Certain embodiments of the present invention may have the advantages of:

    • allowing for the creation of a content-rich report using radiological images;
    • allowing for the convenient creation of a radiological report simply by using a series of mouse clicks;
    • allowing for multiple modes of inputting text into the report; and
    • allowing for better communication of opinions and observations between the radiologist and clinicians.

BRIEF DESCRIPTION OF THE FIGURES

By way of example only, one or more embodiments will be described with reference to the accompanying drawings, in which:

FIG. 1 is a schematic drawing of a system for creating a report from a radiological image using an electronic report template according to an example embodiment;

FIG. 2 is a drawing showing the electronic report template that is used in the system of FIG. 1;

FIG. 3 is a flow-chart of a method for creating the report using the system of FIG. 1 and the electronic reporting template of FIG. 2;

FIG. 4a is a drawing showing the radiological image of FIG. 1;

FIG. 4b is a drawing showing the radiological image of FIG. 4a displayed in a graphical user interface;

FIG. 4c is a drawing showing an outline of a reference region of a structural template used in the method of FIG. 3;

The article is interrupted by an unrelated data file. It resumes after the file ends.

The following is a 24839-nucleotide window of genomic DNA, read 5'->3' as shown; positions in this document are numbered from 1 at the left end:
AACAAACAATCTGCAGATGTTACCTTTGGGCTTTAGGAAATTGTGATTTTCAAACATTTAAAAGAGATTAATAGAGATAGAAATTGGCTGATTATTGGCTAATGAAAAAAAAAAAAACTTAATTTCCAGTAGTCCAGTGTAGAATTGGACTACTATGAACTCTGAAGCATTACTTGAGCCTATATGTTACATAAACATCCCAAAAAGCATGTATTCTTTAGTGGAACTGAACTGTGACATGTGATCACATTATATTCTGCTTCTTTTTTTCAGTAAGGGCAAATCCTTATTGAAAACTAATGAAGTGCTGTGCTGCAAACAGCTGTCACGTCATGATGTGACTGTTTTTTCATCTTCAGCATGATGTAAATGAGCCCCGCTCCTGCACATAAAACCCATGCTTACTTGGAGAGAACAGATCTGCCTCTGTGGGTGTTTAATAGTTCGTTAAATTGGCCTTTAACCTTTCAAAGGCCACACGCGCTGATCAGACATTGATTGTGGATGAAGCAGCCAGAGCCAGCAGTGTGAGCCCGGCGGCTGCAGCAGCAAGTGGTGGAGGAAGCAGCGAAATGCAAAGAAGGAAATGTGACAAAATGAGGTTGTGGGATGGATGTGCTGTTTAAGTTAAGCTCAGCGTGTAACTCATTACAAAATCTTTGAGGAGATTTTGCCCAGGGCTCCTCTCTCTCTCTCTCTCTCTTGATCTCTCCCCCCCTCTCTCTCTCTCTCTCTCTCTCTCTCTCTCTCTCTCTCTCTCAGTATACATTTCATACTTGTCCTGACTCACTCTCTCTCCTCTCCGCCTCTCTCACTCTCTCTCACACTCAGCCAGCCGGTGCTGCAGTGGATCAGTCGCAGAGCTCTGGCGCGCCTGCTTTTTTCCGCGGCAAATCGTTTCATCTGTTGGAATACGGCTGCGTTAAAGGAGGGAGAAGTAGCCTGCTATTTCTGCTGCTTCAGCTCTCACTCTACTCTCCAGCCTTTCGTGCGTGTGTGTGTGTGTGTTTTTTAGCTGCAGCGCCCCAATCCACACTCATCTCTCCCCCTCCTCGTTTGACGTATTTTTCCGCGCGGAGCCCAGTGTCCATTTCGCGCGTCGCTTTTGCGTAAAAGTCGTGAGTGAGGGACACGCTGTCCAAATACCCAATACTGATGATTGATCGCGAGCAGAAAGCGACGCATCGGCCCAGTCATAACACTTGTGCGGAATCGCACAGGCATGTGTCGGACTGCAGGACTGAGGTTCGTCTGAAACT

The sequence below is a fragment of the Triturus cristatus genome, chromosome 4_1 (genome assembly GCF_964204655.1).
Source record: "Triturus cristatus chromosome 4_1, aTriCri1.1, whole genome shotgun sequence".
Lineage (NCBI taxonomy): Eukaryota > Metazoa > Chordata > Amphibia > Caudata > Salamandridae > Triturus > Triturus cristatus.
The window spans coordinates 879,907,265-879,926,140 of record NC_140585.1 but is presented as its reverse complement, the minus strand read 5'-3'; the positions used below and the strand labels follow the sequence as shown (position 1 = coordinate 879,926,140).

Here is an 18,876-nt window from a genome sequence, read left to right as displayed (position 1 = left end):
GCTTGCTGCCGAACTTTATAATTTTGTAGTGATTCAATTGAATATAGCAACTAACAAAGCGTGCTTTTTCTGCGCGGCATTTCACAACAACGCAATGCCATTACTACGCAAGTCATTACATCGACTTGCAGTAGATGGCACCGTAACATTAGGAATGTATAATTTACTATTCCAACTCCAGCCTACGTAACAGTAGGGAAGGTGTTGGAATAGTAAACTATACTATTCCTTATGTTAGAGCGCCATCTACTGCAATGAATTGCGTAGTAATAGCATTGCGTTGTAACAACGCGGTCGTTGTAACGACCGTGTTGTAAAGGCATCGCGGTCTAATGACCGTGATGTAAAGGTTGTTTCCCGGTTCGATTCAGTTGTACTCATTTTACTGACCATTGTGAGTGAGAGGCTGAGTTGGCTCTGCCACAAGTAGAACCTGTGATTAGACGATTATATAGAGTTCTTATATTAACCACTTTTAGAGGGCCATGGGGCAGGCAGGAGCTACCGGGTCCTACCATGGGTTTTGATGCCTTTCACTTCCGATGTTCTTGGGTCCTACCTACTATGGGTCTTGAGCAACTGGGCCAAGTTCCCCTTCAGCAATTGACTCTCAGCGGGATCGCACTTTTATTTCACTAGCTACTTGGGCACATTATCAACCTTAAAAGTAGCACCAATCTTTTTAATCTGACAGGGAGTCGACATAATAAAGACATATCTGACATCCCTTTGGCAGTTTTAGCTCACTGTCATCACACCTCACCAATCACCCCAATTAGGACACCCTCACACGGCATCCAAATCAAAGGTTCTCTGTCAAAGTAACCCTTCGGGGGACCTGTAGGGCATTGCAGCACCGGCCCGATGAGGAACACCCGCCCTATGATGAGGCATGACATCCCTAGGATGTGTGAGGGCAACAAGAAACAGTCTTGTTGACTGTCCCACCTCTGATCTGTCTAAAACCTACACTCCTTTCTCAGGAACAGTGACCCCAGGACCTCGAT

FIG. 4d is a drawing showing the radiological image of FIG. 4a with an anatomical landmark identified;

FIG. 5 is a drawing showing the radiological image of FIG. 4a with a structure under the mouse cursor identified;

FIG. 6a is a drawing showing an on-screen menu displayed over a part of the radiological image of FIG. 4a;

FIG. 6b is a drawing showing a pop-up menu leading from the on-screen menu of FIG. 6a;

FIG. 6c is a drawing showing a further hierarchical pop-up menu displayed over the radiological image of FIG. 4a;

FIG. 6d is a drawing showing a portion of another radiological image where on-image text is present;

FIG. 7 is a drawing showing another part of the radiological image of FIG. 4a when taking a snapshot;

FIG. 8 is a drawing showing yet another part of the radiological image of FIG. 4a when using an eraser tool;

FIG. 9 is a screenshot of the report of FIG. 1;